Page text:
Talk about lucky.

Our home’s central air decided to stop working on a recent Thursday evening.

We rent our home, and at around 10 p.m. we texted our landlord about the AC outage, and he said he’d get in touch with the repairman first thing in the morning.

As my wife and I were worrying about a very warm night ahead, I remembered that I had received a new battery-powered air conditioner to review from EcoFlow, a company known for its portable power stations.

That box had been sitting in my office for about two months, and I was pretty happy to have a real chance to try it out and save our night’s sleep.

EcoFlow Wave

I’ve reviewed several EcoFlow portable power stations in the past, so I was excited to hear from the company about its first air conditioner, the EcoFlow Wave, that can run on AC or battery power.

The Wave is a 4,000 BTU (1,200 watt) unit that has enough power to cool a room (but not your whole house).

EcoFlow says the Wave is the most powerful air conditioner of its size. It says it can cool a 64-square-foot space from 86 degrees to 75 degrees in just eight minutes.

The Wave is recommended for tents, RVs or small rooms.

The EcoFlow Wave portable air conditioner can run from an AC outlet or battery power.(EcoFlow)

I haven’t tested it in a tent or RV, but I can tell you that it worked well in my bedroom.

The Wave has several power options, including an AC cord and an optional battery pack that clips to the bottom of the unit. It also can be powered by the EcoFlow Delta Max or Delta Pro power stations.

I used the AC cord, but I also was sent the 1,008-watt-hour add-on battery, which can power the Wave for up to three hours.

The Wave can run for up to 12 hours when connected to the Delta Pro.

If you have the add-on battery, you can charge it from AC power, a DC car adapter or using solar panels.

How it works

If you’ve ever used a portable air conditioner, you know they need to vent to the outdoors.

Air conditioners blow cold air out the front, but they also expel very hot air out of the back, and that air needs to vent out a window or other opening so it doesn’t defeat the purpose of the air conditioner.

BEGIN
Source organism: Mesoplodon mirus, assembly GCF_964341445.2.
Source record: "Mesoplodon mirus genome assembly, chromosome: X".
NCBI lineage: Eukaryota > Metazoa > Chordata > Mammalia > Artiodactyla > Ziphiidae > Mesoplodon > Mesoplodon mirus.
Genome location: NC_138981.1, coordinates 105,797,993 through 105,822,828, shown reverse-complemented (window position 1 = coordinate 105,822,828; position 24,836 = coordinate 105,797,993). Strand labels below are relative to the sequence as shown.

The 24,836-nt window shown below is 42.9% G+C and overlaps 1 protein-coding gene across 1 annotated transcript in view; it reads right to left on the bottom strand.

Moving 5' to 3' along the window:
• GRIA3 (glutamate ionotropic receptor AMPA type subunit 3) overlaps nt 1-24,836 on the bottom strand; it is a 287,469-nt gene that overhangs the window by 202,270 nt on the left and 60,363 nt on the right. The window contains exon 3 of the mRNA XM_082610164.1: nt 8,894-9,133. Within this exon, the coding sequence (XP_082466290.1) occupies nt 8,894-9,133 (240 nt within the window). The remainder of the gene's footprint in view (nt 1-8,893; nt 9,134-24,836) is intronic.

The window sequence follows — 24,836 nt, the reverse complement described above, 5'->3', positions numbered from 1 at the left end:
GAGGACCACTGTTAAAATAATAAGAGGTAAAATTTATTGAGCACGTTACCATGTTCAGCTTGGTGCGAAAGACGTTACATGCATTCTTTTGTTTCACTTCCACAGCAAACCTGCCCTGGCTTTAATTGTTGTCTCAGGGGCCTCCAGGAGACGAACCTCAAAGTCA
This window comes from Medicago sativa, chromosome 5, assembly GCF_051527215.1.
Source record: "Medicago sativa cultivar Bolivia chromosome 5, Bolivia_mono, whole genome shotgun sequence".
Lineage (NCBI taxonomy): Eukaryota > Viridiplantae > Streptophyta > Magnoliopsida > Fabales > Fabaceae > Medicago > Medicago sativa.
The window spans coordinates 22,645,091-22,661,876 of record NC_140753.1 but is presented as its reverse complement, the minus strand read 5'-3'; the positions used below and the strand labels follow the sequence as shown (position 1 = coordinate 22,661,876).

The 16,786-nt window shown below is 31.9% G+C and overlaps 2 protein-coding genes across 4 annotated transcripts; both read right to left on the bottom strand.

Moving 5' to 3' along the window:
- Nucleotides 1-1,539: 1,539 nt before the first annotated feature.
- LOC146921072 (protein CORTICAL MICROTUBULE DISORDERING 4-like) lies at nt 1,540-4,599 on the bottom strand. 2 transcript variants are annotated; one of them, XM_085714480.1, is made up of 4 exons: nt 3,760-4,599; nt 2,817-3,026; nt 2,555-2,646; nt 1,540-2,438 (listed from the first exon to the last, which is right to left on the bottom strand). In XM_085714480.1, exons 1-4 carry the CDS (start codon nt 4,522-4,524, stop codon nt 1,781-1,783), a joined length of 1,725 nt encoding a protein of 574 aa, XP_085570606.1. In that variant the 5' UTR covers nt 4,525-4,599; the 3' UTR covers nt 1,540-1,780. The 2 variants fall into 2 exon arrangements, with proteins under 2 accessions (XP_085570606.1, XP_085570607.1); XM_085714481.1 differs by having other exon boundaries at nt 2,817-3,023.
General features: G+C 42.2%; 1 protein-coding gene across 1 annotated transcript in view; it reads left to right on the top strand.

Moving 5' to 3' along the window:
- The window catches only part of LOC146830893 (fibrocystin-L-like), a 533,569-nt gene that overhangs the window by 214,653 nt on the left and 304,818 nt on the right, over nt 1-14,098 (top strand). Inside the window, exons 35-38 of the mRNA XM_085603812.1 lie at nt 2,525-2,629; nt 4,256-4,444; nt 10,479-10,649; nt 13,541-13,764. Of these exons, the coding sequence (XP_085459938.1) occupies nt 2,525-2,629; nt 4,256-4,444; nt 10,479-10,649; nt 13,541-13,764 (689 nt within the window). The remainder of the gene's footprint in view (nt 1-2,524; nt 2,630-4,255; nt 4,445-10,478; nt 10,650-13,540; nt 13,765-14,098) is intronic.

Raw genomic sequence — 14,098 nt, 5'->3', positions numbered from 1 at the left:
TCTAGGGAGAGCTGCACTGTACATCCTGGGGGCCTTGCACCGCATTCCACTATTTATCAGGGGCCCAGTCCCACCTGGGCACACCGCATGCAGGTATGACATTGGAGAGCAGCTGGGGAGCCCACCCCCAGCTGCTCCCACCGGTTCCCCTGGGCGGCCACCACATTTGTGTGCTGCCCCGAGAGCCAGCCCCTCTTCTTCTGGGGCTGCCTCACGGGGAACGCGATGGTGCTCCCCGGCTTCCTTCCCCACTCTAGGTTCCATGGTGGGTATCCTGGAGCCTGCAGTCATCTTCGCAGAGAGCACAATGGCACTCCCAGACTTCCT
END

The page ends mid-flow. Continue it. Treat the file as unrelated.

The Wave ships with two duct hoses — one for bringing in fresh air and one for expelling the hot air. Each hose is about 40 inches long, so you really need to place the Wave close to a window or some other opening (like a tent flap).

The duct hoses connect to a plastic shroud at the back of the Wave.

The two hoses are 5 and 6 inches in diameter, and they are made of rigid yet flexible plastic, much like the vent hose on your clothes dryer.

The EcoFlow Wave has two flexible but short hoses to bring air into and out of the air...
The EcoFlow Wave has two flexible but short hoses to bring air into and out of the air conditioner.(Jim Rossman)

The hardest part about setting up the Wave is getting the hoses to vent out the window. There isn’t much length to work with, so you can’t put the unit on the floor and vent them out a window that’s more than a foot or so off the floor.

I had to put the Wave on a table in front of a window and cut two round holes in a piece of cardboard to match the space for the bottom pane of the window. I pushed the hoses through the holes then closed the window to wedge the cardboard between the window and the bottom sash.

This took way longer than it should have at midnight, when I was setting it up.

If you buy a Wave, do yourself a favor and think about how you’ll mount the hoses before you have an immediate need.

You can get some longer tubing (but not from EcoFlow) if you’d like to make placement a little easier.

If you are using the Wave to cool a tent, you’d just leave the entire unit outside and run the smaller duct hose from the cold air output on the front into your tent.